By Robin Scherbatsky
It’s the 21st century and everyone knows the most relevant subject of our time is cats. Everyone knows the Internet is for cats. Nothing else, just cats. Cats are fun, cats are cute, and cats have the ability to improve the quality of any day. But, apart from providing us with incredibly corny chemistry jokes, cats can’t provide the science field with any important contributions right?
The Mayo Clinic has done some interesting research which uses felines as test subjects for extensive research on AIDs, an immunodeficiency disease that has already taken lives of millions. If that wasn’t interesting enough, these cats glow in the dark.
Bioluminescence, the ability to emit light, occurs naturally in organisms like jellyfish, insects and fungi. In 1961, Osamu
Shimomura (a Boston University graduate and Nobel Prize winner) and his colleagues, Martin Chalfe and Roger Y. Tsien, isolated the protein responsible for bioluminescence in the jellyfish species Aequorea victoria. This protein is called Green Fluorescent Protein (GFP). A non-bioluminescent organism can be genetically modified to emit light if the DNA sequence encoding for GFP is incorporated into its genome. The world is currently facing two devastating AIDS pandemics— one in humans, the other in domestic cats. The virus responsible, human immunodeficiency virus (HIV) and feline immunodeficiency virus (FIV), are highly similar.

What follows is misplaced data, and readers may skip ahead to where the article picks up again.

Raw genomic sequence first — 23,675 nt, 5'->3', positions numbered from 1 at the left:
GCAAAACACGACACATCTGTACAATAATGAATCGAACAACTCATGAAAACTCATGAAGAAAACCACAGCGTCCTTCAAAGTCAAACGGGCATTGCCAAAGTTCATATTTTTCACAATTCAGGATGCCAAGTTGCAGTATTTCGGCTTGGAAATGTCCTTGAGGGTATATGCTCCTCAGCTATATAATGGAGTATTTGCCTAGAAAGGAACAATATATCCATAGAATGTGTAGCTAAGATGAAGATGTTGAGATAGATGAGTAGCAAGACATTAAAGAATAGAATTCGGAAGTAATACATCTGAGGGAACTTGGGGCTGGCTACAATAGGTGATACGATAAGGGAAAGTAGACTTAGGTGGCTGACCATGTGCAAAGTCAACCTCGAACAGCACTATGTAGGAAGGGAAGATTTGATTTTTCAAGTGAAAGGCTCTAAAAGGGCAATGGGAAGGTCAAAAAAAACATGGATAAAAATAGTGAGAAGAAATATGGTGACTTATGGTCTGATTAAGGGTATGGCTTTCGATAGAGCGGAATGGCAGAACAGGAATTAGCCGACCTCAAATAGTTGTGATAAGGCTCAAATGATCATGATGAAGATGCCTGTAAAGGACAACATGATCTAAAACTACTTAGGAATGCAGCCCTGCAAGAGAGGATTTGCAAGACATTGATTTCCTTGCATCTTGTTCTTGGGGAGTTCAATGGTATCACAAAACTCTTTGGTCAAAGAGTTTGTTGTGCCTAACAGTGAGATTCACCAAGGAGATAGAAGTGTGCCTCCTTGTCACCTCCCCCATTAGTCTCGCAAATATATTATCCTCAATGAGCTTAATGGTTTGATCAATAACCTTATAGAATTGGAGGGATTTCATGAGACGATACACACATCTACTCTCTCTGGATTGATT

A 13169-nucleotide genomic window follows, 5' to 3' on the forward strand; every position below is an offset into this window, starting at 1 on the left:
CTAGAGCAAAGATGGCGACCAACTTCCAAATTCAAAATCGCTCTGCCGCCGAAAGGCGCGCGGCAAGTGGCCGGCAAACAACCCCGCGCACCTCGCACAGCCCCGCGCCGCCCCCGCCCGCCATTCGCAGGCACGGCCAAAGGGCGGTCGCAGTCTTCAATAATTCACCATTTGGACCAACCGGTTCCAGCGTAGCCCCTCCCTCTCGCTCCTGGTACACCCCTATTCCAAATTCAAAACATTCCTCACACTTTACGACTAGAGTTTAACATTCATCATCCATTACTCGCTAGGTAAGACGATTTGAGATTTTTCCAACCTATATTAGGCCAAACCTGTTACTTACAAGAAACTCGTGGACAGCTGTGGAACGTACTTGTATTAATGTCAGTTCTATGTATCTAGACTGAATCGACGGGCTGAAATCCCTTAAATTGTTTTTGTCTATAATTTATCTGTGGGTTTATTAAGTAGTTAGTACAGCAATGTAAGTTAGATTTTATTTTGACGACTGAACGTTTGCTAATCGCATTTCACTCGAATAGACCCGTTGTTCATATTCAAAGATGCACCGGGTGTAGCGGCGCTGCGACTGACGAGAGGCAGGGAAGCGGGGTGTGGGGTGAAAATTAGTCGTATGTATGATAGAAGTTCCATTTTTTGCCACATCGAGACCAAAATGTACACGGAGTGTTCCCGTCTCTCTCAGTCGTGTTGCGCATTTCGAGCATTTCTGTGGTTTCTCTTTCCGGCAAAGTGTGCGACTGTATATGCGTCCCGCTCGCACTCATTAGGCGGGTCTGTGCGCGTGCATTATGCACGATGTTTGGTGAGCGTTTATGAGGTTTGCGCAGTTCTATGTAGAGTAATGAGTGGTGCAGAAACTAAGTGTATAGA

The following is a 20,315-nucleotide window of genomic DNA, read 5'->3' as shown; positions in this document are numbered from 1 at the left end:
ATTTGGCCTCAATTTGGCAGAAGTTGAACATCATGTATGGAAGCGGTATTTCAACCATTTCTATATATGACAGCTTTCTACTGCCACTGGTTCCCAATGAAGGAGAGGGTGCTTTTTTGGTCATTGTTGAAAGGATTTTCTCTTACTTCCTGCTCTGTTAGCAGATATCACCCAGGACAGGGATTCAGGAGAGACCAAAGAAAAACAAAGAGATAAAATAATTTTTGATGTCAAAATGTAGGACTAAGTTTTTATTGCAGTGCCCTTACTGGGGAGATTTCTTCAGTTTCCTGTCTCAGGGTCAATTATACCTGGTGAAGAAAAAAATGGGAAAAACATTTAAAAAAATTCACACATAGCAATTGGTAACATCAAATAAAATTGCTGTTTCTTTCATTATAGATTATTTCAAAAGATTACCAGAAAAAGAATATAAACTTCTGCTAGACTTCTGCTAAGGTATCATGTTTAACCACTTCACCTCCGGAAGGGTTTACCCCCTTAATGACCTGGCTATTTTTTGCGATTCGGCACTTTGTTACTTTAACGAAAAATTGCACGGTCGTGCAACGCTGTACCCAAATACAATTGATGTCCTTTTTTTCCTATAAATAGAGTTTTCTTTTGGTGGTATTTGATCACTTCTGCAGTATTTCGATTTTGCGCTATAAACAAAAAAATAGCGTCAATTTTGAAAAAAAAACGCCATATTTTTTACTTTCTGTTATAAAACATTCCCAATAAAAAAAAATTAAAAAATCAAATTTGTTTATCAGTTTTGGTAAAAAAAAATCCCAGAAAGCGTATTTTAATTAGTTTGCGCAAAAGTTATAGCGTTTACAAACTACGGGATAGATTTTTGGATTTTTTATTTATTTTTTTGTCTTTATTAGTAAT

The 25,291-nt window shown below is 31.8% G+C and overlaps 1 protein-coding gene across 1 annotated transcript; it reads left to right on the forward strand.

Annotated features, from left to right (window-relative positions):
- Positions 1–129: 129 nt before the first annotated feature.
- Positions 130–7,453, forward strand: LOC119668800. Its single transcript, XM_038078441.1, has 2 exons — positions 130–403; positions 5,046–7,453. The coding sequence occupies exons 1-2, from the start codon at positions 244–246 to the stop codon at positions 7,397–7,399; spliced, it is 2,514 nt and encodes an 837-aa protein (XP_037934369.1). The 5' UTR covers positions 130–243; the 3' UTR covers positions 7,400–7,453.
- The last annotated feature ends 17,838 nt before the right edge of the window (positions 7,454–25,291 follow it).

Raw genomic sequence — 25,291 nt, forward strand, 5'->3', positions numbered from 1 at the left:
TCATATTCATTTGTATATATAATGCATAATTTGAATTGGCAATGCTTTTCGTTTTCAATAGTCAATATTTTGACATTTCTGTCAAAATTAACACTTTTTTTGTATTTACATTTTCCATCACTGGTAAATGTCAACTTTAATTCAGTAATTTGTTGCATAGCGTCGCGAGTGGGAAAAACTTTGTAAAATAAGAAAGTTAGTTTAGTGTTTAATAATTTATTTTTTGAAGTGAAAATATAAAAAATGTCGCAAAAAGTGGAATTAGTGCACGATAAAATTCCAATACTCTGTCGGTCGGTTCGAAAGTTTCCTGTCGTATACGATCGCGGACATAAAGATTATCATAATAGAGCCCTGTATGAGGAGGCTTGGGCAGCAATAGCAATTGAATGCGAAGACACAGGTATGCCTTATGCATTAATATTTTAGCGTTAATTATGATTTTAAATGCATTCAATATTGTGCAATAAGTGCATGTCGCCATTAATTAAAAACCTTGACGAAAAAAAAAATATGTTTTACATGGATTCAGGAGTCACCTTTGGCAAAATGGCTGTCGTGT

"FIV causes AIDS with loss of infection-fighting T cells like HIV does in people, and cats get sick from virtually the same AIDS-defining opportunistic infections as humans who have untreated HIV," said researcher Eric Poeschla, a…